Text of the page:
[CentOS] linux sockets on centos (slightly off topic)

Sat Dec 9 01:08:39 UTC 2006
fredex <fredex at fcshome.stoneham.ma.us>

On Fri, Dec 08, 2006 at 11:07:46AM -0500, Jerry Geis wrote:
> Hi all,
> I have a snippit from the linux sockets (below) talking about detecting 
> when
> a socket is closed on the other end. It says the doing a read() will 
> eventually inform
> you the socket is ECONNRESET. I am not seeing this
> I open a socket to the peer. I UNPLUG the peer. I plug back in the peer.
> all the time I am doing read()'s on linux and I get returns of -1 and 
> errno is EINTR
> from the alarm() around my read() function. I never get ECONNRESET.
> Am I missing something in detecting the peer no longer having the socket 
> connection?


My understanding is that when a program has a socket open and is waiting
for data to arrive, there is no way for it to detect that the connection
has been interrupted (assuming the connection was not shut down cleanly,
which it of course can detect).

A return of -1 from read() or recv() is normal for when there is no data 
to receive. If your program is waiting to read/recv data, and the 
connection has been broken, it cannot tell that there is any problem.

however, if you are WRITING to that socket and the connection has failed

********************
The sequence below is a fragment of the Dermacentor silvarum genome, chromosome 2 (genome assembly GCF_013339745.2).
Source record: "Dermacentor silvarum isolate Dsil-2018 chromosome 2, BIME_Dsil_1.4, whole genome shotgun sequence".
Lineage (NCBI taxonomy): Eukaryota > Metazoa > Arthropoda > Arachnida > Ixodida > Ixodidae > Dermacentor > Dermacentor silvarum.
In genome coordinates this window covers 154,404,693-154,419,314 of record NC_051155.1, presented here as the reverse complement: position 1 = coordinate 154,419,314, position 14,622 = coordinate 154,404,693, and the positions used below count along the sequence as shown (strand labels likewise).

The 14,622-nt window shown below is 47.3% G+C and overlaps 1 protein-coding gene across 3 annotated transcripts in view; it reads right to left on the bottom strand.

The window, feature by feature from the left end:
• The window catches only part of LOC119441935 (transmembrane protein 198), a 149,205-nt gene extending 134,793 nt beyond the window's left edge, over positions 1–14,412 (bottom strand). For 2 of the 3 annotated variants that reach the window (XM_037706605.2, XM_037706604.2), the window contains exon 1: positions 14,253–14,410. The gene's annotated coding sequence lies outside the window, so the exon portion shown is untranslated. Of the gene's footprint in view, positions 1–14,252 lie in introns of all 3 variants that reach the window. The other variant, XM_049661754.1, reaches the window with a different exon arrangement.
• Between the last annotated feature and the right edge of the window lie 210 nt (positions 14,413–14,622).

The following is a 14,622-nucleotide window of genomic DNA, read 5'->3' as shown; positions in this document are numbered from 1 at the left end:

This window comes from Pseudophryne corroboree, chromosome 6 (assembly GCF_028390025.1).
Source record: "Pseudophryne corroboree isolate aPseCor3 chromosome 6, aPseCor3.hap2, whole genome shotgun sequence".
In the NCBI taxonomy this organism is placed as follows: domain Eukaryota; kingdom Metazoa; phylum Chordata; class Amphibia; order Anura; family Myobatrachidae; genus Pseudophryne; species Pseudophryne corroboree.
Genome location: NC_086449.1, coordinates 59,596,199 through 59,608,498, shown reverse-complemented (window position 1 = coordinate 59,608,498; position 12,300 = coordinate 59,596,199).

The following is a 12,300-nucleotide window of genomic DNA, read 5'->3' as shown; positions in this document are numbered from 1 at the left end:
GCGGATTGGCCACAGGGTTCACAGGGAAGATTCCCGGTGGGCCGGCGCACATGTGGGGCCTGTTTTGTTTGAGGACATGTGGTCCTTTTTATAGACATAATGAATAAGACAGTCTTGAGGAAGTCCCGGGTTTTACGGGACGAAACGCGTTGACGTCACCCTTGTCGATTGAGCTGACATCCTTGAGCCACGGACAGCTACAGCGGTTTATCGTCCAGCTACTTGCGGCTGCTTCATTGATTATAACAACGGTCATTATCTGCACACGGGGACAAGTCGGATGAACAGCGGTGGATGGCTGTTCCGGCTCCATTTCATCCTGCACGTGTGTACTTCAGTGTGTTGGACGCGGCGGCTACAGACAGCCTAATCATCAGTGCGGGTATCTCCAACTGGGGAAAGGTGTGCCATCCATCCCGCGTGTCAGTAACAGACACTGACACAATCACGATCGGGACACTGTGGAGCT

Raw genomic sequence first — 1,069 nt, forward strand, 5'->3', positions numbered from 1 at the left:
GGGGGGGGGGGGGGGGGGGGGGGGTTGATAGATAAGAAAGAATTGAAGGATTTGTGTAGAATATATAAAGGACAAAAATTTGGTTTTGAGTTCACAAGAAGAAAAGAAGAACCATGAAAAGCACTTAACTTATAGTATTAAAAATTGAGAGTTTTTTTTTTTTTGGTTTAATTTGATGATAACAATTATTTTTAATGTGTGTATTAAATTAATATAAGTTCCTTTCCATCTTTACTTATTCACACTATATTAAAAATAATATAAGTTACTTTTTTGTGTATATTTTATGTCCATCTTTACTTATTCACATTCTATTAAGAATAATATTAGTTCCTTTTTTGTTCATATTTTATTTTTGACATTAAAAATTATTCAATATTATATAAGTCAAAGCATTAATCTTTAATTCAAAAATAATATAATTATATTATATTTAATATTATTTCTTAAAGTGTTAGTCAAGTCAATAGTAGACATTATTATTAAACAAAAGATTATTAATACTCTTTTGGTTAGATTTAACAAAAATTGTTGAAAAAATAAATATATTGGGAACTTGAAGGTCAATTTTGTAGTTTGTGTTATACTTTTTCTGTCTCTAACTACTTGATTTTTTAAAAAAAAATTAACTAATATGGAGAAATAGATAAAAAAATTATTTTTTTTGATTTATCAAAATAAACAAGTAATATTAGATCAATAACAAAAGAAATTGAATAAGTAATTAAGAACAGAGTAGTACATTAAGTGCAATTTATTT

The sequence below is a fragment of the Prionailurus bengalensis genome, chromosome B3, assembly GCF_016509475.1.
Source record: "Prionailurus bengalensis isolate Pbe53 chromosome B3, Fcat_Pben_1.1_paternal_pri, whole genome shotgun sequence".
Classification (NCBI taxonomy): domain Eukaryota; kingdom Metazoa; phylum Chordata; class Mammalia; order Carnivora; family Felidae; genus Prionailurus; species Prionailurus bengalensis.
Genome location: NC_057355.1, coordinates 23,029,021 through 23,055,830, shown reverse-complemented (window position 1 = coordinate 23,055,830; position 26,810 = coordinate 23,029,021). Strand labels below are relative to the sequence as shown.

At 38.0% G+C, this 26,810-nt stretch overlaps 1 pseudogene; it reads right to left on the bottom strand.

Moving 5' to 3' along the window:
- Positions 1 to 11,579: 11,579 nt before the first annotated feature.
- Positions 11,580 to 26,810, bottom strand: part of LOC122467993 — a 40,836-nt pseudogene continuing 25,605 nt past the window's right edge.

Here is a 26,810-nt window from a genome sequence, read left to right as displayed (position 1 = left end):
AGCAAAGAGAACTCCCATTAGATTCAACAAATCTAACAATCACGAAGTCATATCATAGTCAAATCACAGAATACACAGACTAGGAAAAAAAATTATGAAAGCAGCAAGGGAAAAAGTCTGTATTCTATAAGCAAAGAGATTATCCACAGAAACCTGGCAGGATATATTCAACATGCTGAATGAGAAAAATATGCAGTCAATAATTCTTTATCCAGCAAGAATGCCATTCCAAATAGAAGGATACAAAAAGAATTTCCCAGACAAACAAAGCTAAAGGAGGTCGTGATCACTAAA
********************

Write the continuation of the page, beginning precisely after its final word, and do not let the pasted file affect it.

you'll get an immediate error.

What I had to do in a program I maintan (that never transmits until it
has received something requiring a response) is implement an idle timeout
that drops the connection after a period of time if it has received
nothing for that length of time. The protocol being used in this 
situation is that the sender will attempt to re-connect automatically
if the connection is dropped, so it works out nicely.

> Thanks,
> Jerry
> ----------------------------
> This text has been taken from the original FAQ.
> 2.1 - How can I tell when a socket is closed on the other end?
> From Andrew Gierth ( andrew at erlenstar.demon.co.uk):
> If the peer calls close() or exits, without having messed with 
> SO_LINGER, then our calls to read() should return 0. It is less clear 
> what happens to write() calls in this case; I would expect EPIPE, not on 
> the next call, but the one after.
> If the peer reboots, or sets l_onoff = 1, l_linger = 0 and then closes, 
> then we should get ECONNRESET (eventually) from read(), or EPIPE from 
> write().
> I should also point out that when write() returns EPIPE, it also raises 
> the SIGPIPE signal - you never see the EPIPE error unless you handle or 
> ignore the signal.
> If the peer remains unreachable, we should get some other error.
> _______________________________________________
> CentOS mailing list
> CentOS at centos.org
> http://lists.centos.org/mailman/listinfo/centos

---- Fred Smith -- fredex at fcshome.stoneham.ma.us -----------------------------
                        The Lord is like a strong tower. 
             Those who do what is right can run to him for safety.
--------------------------- Proverbs 18:10 (niv) -----------------------------
-------------- next part --------------
A non-text attachment was scrubbed...
Name: not available
Type: application/pgp-signature
Size: 191 bytes
Desc: not available
URL: <http://lists.centos.org/pipermail/centos/attachments/20061208/f726d900/attachment-0005.sig>